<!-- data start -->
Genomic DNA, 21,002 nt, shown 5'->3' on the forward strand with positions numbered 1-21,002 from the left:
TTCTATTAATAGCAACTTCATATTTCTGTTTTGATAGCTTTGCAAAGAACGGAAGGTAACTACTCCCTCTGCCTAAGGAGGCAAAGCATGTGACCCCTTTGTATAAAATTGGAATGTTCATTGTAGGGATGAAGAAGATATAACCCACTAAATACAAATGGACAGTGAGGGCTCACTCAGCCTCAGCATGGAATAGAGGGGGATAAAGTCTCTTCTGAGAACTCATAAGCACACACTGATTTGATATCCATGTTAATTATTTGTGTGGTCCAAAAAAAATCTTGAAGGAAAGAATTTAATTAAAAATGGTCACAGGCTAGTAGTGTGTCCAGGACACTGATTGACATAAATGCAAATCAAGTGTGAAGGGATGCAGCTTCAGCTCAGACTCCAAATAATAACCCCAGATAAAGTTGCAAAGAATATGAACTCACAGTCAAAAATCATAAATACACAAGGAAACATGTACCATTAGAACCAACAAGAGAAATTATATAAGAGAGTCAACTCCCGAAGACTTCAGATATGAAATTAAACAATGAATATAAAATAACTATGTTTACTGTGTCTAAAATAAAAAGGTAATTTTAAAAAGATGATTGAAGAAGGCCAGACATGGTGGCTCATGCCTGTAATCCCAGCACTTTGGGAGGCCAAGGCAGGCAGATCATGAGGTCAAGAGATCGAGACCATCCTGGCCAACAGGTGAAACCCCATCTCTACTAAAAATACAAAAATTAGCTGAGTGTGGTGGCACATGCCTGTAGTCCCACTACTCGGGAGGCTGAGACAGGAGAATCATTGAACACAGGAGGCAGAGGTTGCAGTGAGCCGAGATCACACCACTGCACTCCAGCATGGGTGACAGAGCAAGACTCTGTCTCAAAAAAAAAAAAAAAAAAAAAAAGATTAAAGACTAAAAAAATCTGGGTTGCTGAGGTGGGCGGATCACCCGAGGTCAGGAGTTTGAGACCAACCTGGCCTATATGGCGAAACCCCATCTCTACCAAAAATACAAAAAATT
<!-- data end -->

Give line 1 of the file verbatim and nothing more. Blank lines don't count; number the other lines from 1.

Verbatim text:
Genomic DNA, 21,002 nt, shown 5'->3' on the forward strand with positions numbered 1-21,002 from the left: